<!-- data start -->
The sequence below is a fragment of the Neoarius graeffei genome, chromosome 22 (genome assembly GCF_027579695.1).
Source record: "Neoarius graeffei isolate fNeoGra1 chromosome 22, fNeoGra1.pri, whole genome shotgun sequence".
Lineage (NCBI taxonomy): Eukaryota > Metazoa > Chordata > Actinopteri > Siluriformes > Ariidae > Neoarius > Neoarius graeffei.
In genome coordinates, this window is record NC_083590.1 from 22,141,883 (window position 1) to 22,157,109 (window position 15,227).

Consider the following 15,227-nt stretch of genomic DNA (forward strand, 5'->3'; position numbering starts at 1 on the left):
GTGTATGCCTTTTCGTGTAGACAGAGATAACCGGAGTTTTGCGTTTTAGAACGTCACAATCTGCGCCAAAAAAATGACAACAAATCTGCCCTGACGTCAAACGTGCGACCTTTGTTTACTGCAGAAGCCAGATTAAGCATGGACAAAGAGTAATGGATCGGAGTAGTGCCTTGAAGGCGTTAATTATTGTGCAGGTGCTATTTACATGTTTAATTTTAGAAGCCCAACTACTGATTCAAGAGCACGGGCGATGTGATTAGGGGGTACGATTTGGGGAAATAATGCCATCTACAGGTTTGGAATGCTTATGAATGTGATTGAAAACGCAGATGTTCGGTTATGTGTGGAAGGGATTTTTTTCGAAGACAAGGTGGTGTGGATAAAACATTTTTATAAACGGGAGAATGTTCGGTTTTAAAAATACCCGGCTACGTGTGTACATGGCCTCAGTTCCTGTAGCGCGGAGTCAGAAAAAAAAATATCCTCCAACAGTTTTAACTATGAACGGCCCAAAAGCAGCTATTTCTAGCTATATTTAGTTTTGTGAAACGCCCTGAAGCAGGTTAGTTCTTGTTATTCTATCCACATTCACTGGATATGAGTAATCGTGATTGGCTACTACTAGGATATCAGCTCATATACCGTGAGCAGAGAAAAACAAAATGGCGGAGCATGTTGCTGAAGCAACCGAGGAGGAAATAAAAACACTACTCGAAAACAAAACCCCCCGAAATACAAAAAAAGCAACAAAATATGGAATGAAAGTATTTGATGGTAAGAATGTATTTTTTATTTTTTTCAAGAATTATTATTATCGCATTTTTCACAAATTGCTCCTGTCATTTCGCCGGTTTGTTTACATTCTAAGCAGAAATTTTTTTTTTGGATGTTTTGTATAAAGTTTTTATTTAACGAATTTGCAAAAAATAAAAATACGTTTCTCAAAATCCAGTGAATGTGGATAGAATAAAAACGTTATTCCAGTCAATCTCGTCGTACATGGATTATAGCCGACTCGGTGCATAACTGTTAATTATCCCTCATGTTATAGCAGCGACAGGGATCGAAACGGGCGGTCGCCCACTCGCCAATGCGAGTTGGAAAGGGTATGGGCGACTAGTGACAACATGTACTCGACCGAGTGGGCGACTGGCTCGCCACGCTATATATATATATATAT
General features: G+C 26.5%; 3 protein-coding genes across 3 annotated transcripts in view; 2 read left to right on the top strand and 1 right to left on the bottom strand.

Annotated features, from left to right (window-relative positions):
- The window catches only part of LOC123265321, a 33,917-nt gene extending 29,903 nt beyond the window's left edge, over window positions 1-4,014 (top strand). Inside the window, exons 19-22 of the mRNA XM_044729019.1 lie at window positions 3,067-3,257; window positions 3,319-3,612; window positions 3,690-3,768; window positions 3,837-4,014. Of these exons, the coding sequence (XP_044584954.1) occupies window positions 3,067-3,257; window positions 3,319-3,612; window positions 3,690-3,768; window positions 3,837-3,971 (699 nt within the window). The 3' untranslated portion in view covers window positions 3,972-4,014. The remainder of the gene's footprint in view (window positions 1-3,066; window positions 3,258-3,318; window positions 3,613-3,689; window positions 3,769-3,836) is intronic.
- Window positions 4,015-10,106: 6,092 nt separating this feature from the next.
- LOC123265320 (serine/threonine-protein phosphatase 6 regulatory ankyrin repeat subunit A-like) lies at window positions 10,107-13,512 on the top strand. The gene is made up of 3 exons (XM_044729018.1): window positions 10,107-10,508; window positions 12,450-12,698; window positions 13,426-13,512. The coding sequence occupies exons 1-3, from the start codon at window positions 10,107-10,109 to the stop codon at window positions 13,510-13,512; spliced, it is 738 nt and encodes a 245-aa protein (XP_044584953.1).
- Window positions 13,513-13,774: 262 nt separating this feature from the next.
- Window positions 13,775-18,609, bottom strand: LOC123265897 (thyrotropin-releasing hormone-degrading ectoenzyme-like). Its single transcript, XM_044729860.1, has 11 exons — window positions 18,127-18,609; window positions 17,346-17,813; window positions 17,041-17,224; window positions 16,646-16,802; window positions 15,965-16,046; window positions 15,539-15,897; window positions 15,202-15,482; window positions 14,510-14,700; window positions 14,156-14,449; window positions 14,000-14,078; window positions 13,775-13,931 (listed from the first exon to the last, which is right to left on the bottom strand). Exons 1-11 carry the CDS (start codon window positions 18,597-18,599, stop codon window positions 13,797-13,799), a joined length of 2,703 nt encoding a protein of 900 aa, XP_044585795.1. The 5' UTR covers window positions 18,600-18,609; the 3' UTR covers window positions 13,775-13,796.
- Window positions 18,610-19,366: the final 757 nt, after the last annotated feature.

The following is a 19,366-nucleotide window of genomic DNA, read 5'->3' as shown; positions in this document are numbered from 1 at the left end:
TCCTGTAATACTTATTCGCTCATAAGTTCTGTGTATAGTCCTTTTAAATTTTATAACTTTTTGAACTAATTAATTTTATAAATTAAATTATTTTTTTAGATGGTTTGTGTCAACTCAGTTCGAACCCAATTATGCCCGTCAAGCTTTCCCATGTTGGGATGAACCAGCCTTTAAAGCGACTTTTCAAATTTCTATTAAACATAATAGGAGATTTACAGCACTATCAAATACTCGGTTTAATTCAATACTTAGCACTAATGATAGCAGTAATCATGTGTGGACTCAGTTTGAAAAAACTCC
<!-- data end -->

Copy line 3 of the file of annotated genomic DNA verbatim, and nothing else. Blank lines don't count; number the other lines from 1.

Lineage (NCBI taxonomy): Eukaryota > Metazoa > Chordata > Actinopteri > Siluriformes > Ariidae > Neoarius > Neoarius graeffei.